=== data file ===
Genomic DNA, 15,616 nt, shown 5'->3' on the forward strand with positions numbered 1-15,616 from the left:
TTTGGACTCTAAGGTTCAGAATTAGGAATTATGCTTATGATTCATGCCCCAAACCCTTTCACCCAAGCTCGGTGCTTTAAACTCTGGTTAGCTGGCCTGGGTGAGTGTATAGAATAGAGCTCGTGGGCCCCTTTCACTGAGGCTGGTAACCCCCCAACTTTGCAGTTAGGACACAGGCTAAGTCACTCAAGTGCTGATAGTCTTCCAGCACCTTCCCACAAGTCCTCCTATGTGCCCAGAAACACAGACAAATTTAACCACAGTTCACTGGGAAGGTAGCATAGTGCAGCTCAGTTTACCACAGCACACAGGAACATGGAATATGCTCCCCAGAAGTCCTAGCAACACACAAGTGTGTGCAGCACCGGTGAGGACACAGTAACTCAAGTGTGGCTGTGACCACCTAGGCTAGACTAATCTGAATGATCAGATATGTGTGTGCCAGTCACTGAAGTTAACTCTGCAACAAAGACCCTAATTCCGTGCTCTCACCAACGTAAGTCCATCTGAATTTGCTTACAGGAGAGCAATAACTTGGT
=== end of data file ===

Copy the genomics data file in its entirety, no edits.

Genomic DNA, 15,616 nt, shown 5'->3' on the forward strand with positions numbered 1-15,616 from the left:
TTTGGACTCTAAGGTTCAGAATTAGGAATTATGCTTATGATTCATGCCCCAAACCCTTTCACCCAAGCTCGGTGCTTTAAACTCTGGTTAGCTGGCCTGGGTGAGTGTATAGAATAGAGCTCGTGGGCCCCTTTCACTGAGGCTGGTAACCCCCCAACTTTGCAGTTAGGACACAGGCTAAGTCACTCAAGTGCTGATAGTCTTCCAGCACCTTCCCACAAGTCCTCCTATGTGCCCAGAAACACAGACAAATTTAACCACAGTTCACTGGGAAGGTAGCATAGTGCAGCTCAGTTTACCACAGCACACAGGAACATGGAATATGCTCCCCAGAAGTCCTAGCAACACACAAGTGTGTGCAGCACCGGTGAGGACACAGTAACTCAAGTGTGGCTGTGACCACCTAGGCTAGACTAATCTGAATGATCAGATATGTGTGTGCCAGTCACTGAAGTTAACTCTGCAACAAAGACCCTAATTCCGTGCTCTCACCAACGTAAGTCCATCTGAATTTGCTTACAGGAGAGCAATAACTTGGT